New research supports the possibility that combined exposure to heavy metals and glyphosate has a synergistic effect leading to high levels of heavy metals accumulating in the kidneys. This in turn causes chronic kidney disease of the type that is now a serious problem among agricultural workers in Sri Lanka.
The scientist behind the new study, Dr. Channa Sudath Jayasumana, was interviewed by Sustainable Pulse in 2014.
In Sri Lanka alone CKDu now afflicts 15% of people of working age in the Northern part of the country; a total of 400,000 patients with an estimated death toll of around 20,000.
Title: Simultaneous exposure to multiple heavy metals and glyphosate may contribute to Sri Lankan agricultural nephropathy
Full Paper: http://www.biomedcentral.com/1471-2369/16/103
Authors: Channa Jayasumana, Sarath Gunatilake and Sisira Siribaddana
Sri Lankan Agricultural Nephropathy (SAN), a new form of chronic kidney disease among paddy farmers was first reported in 1994. It has now become the most debilitating public health issue in the dry zone of Sri Lanka. Previous studies showed SAN is a tubulo-interstitial type nephropathy and exposure to arsenic and cadmium may play a role in pathogenesis of the disease.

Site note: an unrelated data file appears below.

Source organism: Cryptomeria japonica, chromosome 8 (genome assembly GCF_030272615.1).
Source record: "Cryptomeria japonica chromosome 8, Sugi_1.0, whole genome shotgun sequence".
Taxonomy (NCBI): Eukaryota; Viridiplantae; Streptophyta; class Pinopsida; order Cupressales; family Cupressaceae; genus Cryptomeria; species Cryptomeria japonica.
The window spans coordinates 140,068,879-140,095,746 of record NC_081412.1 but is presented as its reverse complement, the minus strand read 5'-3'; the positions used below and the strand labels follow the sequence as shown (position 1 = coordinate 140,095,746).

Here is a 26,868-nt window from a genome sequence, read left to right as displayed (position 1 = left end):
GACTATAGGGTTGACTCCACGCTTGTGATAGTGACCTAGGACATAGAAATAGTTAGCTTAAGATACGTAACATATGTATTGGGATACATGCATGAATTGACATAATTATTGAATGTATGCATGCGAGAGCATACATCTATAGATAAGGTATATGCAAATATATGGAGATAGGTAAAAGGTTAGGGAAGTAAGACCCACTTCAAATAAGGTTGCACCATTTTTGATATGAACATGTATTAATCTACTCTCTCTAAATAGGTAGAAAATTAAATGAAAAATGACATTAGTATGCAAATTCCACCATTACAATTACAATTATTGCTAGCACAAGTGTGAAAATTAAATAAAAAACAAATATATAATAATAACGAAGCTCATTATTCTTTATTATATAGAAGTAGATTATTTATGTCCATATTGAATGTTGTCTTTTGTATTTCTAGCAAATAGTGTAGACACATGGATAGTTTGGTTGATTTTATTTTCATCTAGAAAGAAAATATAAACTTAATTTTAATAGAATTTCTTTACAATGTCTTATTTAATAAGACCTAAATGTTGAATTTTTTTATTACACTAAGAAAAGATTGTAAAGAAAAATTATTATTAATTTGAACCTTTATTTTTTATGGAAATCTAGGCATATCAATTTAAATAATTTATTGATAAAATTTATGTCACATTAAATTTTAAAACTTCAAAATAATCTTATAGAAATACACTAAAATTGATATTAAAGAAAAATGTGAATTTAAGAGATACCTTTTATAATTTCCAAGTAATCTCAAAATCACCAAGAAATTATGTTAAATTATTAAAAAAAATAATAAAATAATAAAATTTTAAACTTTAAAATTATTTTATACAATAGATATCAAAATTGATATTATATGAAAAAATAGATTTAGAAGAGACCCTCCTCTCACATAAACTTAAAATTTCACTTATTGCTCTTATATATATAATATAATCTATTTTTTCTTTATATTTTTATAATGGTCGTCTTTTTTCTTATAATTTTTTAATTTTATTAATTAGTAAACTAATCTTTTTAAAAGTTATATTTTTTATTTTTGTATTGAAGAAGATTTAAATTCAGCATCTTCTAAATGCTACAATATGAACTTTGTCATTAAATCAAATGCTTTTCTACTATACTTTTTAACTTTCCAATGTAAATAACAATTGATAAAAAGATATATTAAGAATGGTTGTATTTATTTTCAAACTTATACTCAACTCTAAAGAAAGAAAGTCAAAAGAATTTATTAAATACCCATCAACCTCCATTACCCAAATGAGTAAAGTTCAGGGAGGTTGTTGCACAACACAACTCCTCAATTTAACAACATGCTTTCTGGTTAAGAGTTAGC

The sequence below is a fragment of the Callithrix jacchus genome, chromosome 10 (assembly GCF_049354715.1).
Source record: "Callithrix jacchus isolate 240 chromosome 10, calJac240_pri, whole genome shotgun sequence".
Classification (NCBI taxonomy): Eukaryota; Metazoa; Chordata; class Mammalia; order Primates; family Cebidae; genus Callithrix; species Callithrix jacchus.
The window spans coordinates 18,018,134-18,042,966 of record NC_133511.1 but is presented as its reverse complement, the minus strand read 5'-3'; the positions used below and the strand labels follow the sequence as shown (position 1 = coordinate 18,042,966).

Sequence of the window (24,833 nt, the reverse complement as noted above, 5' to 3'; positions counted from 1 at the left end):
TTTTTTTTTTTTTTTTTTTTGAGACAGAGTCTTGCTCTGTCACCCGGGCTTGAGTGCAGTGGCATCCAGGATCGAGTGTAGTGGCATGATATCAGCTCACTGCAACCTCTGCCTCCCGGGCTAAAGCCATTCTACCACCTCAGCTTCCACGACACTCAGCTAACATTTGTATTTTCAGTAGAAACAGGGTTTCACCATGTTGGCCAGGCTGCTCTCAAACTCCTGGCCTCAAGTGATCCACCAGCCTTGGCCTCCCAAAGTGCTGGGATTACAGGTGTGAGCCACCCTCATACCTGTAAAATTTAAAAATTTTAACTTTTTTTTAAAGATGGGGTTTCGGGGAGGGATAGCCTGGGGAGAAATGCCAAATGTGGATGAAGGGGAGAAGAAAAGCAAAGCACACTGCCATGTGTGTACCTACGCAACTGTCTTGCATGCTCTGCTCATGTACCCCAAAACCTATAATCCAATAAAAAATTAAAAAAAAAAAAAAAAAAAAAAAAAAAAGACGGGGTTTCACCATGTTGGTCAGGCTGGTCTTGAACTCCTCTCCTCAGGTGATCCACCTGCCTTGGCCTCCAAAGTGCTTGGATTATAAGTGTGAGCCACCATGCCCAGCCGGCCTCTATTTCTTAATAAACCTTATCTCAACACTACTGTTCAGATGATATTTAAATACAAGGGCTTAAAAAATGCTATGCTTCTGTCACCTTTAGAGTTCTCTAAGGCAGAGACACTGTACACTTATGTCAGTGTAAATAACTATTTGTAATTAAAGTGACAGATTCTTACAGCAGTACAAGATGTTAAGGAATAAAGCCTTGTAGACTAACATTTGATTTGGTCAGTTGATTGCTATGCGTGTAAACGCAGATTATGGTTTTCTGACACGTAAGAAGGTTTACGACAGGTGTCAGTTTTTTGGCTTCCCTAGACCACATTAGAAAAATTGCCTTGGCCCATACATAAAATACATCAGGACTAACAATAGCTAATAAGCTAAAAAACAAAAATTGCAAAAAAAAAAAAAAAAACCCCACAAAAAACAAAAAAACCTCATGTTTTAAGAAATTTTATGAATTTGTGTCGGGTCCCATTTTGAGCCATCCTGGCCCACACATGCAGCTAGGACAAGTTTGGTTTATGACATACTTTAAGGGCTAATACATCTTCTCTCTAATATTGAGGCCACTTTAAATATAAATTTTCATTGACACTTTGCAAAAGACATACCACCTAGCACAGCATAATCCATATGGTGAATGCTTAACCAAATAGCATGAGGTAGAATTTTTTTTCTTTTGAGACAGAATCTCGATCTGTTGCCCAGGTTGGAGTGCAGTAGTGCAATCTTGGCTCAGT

Urine samples of patients with SAN (N = 10) from Padavi-Sripura, a disease endemic area, and from two sets of controls, one from healthy participants (N = 10) from the same endemic area and the other from a non-endemic area (N = 10; Colombo district) were analyzed for 19 heavy metals and for the presence of the pesticide- glyphosate.
In both cases and the controls who live in the endemic region, median concentrations of urinary Sb, As, Cd, Co, Pb, Mn, Ni, Ti and V exceed the reference range. With the exception of Mo in patients and Al, Cu, Mo, Se, Ti and Zn in endemic controls, creatinine adjusted values of urinary heavy metals and glyphosate were significantly higher when compared to non-endemic controls. Creatinine unadjusted values were significant higher for 14 of the 20 chemicals studied in endemic controls and 7 in patients, compared to non-endemic controls. The highest urinary glyphosate concentration was recorded in SAN patients (range 61.0-195.1 μg/g creatinine).
People in disease endemic area exposed to multiple heavy metals and glyphosate. Results are supportive of toxicological origin of SAN that is confined to specific geographical areas. Although we could not localize a single nephrotoxin as the culprit for SAN, multiple heavy metals and glyphosates may play a role in the pathogenesis. Heavy metals excessively present in the urine samples of patients with SAN are capable of causing damage to kidneys. Synergistic effects of multiple heavy metals and agrochemicals may be nephrotoxic.